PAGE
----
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It is easy to become pessimistic about Australia’s economic prospects amid tumbling commodity prices, falling national income and deep cuts in planned spending on major resource projects. Over the next year or two at least it would seem that non-mining spending will grow insufficiently to outweigh falling mining investment spending. Lack-luster growth in national spending in turn causes an upward drift in the unemployment rate providing further reason for the heavily indebted household sector to spend cautiously extending the phase of soft economic growth. In essence this describes the “glass half empty” view of Australia’s economic prospects.
Yet it is not hard to take a more optimistic “glass half full” view of Australia’s economic prospects. Spending on housing is strong in parts assisted by low borrowing interest rates that are unlikely to move higher any time soon. Spending on housing is also flowing to housing construction. The latest home building approvals for November rose surprisingly strongly, by 7.5% in the month, and that coming on top of an out-sized 11.5% lift in October. A record number of homes are likely to be built in Australia in 2015 generating jobs growth in the sector. Once the new homes are completed, better retail sales usually follow too.
It is not just housing activity that is lifting. Retail sales have mostly been improving since mid-2014 and although up only 0.1% in November were up 4.5% since November 2013. Sharply lower petrol prices over recent months should also help boost retail sales.
Exports of Australian goods and services are rising strongly in part assisted by greater export capacity emanating from completed resource investment projects. While prices of Australian exports may be shaky for a little while yet, volumes should lift further. Some improvement is likely in the growth prospects of Australia’s major Asian export markets, China, Japan, South Korea, India and Indonesia. Especially as these countries are some of the world’s biggest net energy importers. The growth prospects of these countries now stand more chance of being under-stated in 2015 than over-stated in the wake of the sharp fall in oil prices since mid-2014.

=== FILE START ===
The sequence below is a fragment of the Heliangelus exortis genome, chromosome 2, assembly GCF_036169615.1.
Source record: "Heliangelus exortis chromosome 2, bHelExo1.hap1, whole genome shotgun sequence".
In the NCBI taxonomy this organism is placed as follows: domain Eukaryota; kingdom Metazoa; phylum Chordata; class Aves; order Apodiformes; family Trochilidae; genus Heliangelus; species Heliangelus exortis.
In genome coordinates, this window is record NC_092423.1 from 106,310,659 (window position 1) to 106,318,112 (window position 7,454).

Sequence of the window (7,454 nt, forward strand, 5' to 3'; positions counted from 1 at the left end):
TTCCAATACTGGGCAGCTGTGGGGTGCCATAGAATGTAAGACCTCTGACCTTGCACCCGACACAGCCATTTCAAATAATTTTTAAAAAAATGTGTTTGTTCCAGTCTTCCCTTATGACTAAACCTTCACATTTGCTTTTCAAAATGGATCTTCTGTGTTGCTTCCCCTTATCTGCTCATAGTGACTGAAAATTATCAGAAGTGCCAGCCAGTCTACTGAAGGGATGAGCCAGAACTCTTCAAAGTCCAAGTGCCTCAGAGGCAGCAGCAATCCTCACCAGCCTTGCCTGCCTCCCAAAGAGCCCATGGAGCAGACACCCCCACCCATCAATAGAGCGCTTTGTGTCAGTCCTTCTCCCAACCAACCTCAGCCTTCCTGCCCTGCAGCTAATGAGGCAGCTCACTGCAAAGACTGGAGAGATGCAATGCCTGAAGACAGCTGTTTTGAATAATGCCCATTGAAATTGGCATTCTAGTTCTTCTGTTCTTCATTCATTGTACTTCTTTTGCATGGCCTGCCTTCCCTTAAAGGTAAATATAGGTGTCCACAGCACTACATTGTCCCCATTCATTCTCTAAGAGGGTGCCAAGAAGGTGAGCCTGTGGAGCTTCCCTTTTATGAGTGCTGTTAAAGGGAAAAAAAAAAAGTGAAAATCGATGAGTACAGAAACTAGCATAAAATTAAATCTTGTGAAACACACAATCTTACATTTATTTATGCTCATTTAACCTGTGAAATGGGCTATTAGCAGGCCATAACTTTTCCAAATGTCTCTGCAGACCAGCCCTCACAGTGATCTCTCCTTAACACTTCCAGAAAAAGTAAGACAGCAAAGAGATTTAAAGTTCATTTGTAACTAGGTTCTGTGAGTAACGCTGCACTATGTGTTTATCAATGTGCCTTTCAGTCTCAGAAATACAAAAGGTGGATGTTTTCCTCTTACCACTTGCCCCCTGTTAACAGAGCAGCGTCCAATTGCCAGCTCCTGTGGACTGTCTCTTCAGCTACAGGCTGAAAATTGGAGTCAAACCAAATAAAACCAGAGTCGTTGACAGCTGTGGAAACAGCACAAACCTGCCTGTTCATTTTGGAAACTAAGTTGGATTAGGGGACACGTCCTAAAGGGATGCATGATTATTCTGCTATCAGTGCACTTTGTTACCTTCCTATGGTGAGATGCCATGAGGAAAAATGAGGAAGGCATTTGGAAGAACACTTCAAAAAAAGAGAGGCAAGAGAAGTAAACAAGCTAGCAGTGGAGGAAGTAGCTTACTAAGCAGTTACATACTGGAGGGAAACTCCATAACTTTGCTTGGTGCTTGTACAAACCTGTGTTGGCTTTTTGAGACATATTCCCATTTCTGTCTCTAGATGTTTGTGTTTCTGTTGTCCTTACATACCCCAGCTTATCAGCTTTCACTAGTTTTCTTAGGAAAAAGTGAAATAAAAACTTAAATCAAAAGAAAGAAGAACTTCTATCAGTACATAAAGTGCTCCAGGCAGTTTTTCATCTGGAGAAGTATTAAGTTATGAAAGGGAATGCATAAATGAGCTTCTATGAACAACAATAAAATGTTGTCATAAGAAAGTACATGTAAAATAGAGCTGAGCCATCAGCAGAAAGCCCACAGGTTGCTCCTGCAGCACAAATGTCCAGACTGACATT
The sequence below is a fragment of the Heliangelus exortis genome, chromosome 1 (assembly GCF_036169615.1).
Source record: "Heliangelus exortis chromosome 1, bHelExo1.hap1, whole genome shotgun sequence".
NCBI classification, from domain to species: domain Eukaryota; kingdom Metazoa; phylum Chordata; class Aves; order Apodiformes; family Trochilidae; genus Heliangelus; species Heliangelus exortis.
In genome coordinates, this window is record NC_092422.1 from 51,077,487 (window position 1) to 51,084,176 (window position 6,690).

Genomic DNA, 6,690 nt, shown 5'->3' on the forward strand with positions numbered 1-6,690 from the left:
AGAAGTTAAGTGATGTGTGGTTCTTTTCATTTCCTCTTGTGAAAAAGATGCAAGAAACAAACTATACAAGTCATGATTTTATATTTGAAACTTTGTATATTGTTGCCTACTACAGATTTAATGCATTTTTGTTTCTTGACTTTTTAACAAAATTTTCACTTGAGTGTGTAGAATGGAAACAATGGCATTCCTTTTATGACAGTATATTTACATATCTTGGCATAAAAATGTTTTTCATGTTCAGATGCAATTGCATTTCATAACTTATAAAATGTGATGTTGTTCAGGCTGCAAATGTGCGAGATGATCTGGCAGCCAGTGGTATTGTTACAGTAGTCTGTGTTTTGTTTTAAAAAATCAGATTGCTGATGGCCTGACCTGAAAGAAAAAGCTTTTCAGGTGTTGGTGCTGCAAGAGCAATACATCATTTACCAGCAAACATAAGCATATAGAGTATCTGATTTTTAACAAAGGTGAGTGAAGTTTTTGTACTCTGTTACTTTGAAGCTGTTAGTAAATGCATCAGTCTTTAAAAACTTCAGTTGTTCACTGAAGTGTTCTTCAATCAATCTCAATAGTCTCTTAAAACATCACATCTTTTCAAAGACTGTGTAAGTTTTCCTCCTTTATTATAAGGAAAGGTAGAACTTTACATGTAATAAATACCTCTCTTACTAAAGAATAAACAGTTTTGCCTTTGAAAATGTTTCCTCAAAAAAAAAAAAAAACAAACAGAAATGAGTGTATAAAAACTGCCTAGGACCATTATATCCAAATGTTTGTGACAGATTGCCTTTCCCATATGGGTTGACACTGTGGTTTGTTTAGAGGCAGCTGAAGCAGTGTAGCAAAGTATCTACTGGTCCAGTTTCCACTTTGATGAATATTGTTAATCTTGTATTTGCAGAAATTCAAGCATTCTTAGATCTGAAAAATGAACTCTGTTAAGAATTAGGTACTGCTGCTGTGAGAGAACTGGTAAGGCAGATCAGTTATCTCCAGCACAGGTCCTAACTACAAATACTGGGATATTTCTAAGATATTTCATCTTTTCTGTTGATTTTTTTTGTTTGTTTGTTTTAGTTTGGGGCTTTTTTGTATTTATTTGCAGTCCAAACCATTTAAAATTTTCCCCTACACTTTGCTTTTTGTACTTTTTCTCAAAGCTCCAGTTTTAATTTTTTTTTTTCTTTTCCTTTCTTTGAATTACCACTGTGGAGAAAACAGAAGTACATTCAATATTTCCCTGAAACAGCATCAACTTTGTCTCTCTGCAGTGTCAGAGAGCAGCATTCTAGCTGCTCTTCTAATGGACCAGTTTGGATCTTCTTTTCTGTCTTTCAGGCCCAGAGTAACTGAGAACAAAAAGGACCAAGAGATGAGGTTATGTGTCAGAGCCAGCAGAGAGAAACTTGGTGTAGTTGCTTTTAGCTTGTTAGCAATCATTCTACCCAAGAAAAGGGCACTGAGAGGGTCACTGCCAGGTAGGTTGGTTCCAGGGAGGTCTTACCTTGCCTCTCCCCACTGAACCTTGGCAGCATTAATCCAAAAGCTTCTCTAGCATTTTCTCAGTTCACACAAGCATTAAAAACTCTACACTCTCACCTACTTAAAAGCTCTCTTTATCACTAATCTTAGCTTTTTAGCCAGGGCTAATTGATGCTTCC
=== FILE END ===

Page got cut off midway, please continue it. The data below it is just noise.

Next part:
The weaker Australian dollar is also likely to play a more significant role assisting Australian exports through 2015. In one specific case, tourism, the softer Australian dollar has already started to improve Australia’s net international tourism receipts. In the six months to November 2014, tourism related credits rose by 1.1% while debits rose by 0.3%. The surplus of credits over debits lifted from $A194 million in May 2014 to $A219 million in November and the net international tourism surplus is likely to expand much more through 2015.
Interestingly, leading indicators of employment in Australia such as the various job vacancy measures have also improved (the ANZ monthly job advertisement series has lifted for the past seven months consecutively) implying better employment conditions ahead. Of course the long-term decline in Australian manufacturing jobs will continue unabated in 2015 and significant job reductions will occur in the mining sector and also pockets of the public sector amid government spending cuts. Set against these losses and probably outweighing them by a significant margin, job opportunities are lifting strongly in the broad housing sector; in retailing; in wholesaling and transportation; and private services broadly. There is a reasonable chance that the unemployment rate will peak relatively soon and even start to decline noticeably later in 2015.
All told, the “glass half full” view of Australian economic prospects is a reasonably strong one and is a view that the Reserve Bank (RBA) seems to hold, hence its reluctance to lower the cash rate any further. However, it is also fair to say that the line has become a very fine one between the “glass half empty” and the “glass half full” view. The RBA will be watching closely the run of economic information over the next month or two to refine its economic view. The relative strength of overall spending in the economy is subject to greatest uncertainty. What is more certain is that inflation will stay very low for quite some time to come. In these circumstances, the most likely monetary policy outlook is that the cash rate remains unchanged at 2.50% for the next few months at least. The next highest probability is that the RBA cuts the cash rate further and a very long way third is that RBA starts to lift the cash.